Too many brands still think being ‘social’ is about putting a campaign on Facebook but it is much more than that.
VisitScotland’s social media manager, Simone Kurtzke, talks to Pamela Whitby about how this tourism organisation is tackling the challenges.
VisitScotland’s aim is to ensure the entire business becomes more ‘natively’ social. “This requires quite a different way of thinking,” says Simone Kurtzke, the tourist body’s only social media manager, who has implemented an integrated model to help her manage the task of putting social media at the centre of the business. This involves training staff members from across different departments on social media so that it corresponds to their own business objectives, she explains.
As an example, the PR team is trained on how to effectively use Twitter to achieve their PR objectives, while marketing teams,work closely with Kurtzke to integrate social channels in the overall communication strategy. At the same time, lunchtime learning sessions are open to all staff so they can learn about social media basics. Of course central to this is training and support as well as involving staff and making it their responsibility. “I always end up my sessions with a slide on next steps and it just says ‘YOU’,” she stresses.
Earlier this year the agency ran its first ever ‘native’ social media campaign. The brief was to create a socially charged consumer campaign that engaged creatively while raising awareness of the ‘Year of Creative Scotland’ – a Scottish Government initiative. “The big idea was that everyone loves Scotland’s inspirational landscapes and nature, its quirks, festivals and its people,” says Kurtzke. And the growth in easy digital photography in this social and digitally connected world made that fairly easy to achieve. “There is a wealth of beautiful photos of Scotland out there!”
VisitScotland used social media as the main engagement driver, reusing user-generated photos – an increasingly popular social theme – throughout the campaign period on social media channels. Facebook was the main channel used to reactivate engagement with the campaign and the ‘Year of Creative’ message. “User photos and their stories were at the heart of campaign,” explains Kurtzke. For example, credited photos on Facebook, Pinterest, and Twitter were used throughout campaign period, giving exposure to amateur photographers and artists. Photographers were also invited to engage with discussions about their photo on VisitScotland’s Facebook page.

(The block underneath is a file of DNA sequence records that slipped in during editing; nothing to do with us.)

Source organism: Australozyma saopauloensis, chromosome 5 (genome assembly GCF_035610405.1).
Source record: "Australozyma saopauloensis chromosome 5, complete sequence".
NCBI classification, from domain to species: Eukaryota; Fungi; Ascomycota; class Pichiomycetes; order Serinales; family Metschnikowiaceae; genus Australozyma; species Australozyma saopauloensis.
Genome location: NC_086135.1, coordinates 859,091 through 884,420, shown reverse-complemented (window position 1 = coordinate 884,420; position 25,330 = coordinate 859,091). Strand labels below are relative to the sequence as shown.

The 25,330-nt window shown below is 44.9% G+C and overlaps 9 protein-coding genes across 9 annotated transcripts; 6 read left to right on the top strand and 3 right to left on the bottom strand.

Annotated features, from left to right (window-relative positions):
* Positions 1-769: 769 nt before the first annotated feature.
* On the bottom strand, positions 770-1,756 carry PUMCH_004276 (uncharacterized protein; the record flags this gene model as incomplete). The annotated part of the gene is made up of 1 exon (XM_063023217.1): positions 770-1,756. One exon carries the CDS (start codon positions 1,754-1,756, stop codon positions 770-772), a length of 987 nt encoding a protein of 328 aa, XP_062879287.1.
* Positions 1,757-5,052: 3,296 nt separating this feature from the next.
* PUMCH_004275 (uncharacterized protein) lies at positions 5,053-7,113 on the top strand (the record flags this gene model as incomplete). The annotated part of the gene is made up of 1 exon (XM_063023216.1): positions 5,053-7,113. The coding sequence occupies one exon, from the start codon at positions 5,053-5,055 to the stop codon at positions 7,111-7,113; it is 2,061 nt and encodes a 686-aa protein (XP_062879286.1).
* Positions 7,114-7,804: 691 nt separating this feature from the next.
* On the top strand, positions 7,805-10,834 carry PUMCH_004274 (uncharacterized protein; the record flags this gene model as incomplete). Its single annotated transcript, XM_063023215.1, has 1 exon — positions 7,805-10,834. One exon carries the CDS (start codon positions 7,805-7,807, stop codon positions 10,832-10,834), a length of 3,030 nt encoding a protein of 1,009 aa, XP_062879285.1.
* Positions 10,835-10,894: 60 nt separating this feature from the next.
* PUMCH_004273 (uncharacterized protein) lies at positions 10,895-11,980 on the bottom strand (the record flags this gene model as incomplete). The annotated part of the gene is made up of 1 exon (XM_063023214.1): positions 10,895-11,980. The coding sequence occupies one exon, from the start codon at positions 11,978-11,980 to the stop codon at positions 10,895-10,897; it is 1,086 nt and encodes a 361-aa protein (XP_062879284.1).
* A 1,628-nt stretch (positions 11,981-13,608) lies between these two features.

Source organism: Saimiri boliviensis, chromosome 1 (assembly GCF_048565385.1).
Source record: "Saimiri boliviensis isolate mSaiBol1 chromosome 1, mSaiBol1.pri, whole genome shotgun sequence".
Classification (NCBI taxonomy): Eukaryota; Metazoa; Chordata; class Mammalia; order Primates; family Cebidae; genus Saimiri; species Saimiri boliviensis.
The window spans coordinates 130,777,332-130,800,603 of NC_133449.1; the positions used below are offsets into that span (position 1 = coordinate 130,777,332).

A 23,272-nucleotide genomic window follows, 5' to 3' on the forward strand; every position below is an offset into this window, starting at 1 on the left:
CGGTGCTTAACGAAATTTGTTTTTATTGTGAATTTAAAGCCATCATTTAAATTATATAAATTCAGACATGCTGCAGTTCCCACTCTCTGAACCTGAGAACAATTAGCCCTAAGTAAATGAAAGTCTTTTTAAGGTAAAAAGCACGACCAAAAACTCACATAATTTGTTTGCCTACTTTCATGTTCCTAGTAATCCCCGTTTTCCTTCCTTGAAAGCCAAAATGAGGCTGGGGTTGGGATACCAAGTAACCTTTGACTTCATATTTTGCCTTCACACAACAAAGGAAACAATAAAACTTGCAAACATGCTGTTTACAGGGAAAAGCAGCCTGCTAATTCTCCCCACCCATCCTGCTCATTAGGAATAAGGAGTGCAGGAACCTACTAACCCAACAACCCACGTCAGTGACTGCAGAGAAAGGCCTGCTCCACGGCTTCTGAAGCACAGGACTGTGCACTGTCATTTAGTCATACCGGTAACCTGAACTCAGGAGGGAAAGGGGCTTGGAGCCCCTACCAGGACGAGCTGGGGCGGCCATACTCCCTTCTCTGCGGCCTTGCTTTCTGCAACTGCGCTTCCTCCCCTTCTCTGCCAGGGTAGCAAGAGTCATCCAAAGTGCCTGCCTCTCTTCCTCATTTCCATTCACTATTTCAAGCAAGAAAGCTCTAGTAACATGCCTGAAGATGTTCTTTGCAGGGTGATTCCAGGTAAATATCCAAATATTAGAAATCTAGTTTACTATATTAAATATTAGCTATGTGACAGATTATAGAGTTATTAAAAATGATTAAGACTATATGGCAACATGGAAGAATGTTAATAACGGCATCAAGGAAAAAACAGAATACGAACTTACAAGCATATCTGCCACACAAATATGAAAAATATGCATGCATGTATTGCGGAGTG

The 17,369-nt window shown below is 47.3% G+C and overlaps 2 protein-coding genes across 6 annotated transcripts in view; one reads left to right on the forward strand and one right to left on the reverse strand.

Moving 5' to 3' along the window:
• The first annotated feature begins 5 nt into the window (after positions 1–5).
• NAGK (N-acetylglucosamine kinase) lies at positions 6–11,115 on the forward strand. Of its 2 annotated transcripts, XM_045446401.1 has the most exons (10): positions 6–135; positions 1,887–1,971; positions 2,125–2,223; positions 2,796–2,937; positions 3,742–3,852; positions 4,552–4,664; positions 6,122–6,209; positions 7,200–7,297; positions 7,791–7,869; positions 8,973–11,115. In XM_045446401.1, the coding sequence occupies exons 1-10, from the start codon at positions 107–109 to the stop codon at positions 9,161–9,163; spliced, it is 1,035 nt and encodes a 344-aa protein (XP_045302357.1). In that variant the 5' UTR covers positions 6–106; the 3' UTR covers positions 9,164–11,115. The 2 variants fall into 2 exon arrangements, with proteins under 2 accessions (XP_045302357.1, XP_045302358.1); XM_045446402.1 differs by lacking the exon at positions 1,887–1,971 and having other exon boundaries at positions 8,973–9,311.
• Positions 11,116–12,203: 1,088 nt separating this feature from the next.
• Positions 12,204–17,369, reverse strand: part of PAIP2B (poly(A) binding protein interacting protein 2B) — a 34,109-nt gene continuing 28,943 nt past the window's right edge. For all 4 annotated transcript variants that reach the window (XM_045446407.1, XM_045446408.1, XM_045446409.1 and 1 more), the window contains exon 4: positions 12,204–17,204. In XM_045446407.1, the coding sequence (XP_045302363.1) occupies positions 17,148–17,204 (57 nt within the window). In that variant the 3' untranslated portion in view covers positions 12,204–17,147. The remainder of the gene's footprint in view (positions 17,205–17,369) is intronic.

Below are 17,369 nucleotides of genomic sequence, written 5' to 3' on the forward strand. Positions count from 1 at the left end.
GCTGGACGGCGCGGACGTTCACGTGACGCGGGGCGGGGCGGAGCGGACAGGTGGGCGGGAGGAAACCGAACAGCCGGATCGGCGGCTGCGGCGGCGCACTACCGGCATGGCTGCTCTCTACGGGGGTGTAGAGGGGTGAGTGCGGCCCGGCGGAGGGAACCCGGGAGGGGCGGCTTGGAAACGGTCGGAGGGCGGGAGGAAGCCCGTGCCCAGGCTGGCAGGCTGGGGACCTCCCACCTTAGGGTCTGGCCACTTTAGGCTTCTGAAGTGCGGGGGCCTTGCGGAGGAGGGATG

“The results smashed all expectations,” says Kurtzke, explaining that the “we ended up 1,200% above target – and even gained our very first CIPR Pride award nomination, for Best Use of Social Media, in the process. And all this happened in our first year!”
I spy ROI
For Kurtzke, one of the most important things is that any social activity has clear deliverables for return on investment. “Why would anyone do any social activity without (a) objectives (b) KPIs and (c) evaluation or ROI?” she asks. “It’s strange that in the ‘social media world’ people seem to be able to think ROI isn’t needed. “
So what are the biggest challenges? The biggest issue right now is time and resource, something that affects most other brands out there. Scotland seems to inspire fierce advocacy and passion so getting people to engage is not really an issue. In fact VisitScotland has a really good crowd of Twitter followers, and Facebook fans who regularly post stunning photos, but Kurtzke admits it is not always possible to properly nurture those relationships by giving people the attention they deserve.
Challenges aside, Kurtze runs a tight ship. Here are her Five Top Tips for managing a social media campaign internally.
1. Create a social media policy – this was the first thing I did when taking up the job. Work with your HR team to ensure that all employees are aware and agree with the policy – similar to an IT policy, a social media policy is an absolute must-have these days. There are tools such as the Policy tool if you don’t know how to start (http://socialmedia.policytool.net/) – however I would strongly recommend to only use this as a pointer. Your Policy must be right for your business and can’t be generic.
2. Make it everyone’s job – don’t let stakeholders regard you as the person that will execute all their social activity. This will only hinder the fundamental changes required to make a business ‘social media fit’.
3. Investigate tools – there are some awesome tools that help with collaboration. For instance, GroupTweet will allow stakeholders from different business areas to tweet from the same account and it’s also got a neat premoderation option so that the Social Media Manager can retain editorial control – after all, it’s still your job to be the guardian of your businesses’ social media efforts. Conversocial is another one we use and it makes our Facebook activity so much more effective and efficient.
4. Put training into practice quickly. Don’t just keep it theoretical and don’t get in external companies who may not understand your specific business needs. Since a change in thinking is required to make social successful, always use practical exercises and then encourage stakeholders to use the new knowledge immediately, i.e. with current activity
5. Be patient. It takes time, and not everyone is equally eager, ready, or able. This is normal and, while it can be frustrating, it’s so much more satisfactory when you see the results. Both in real-time from your social communities, but also, nothing puts a smile on my face like seeing a senior stakeholder suddenly pop up on my Twitter feed!
Simone Kurtzke, Social Media Manger at VisitScotland, will be speaking at EyeforTravel’s Online Marketing, Mobile & Social Media in Travel conference in Amsterdam October 3-4.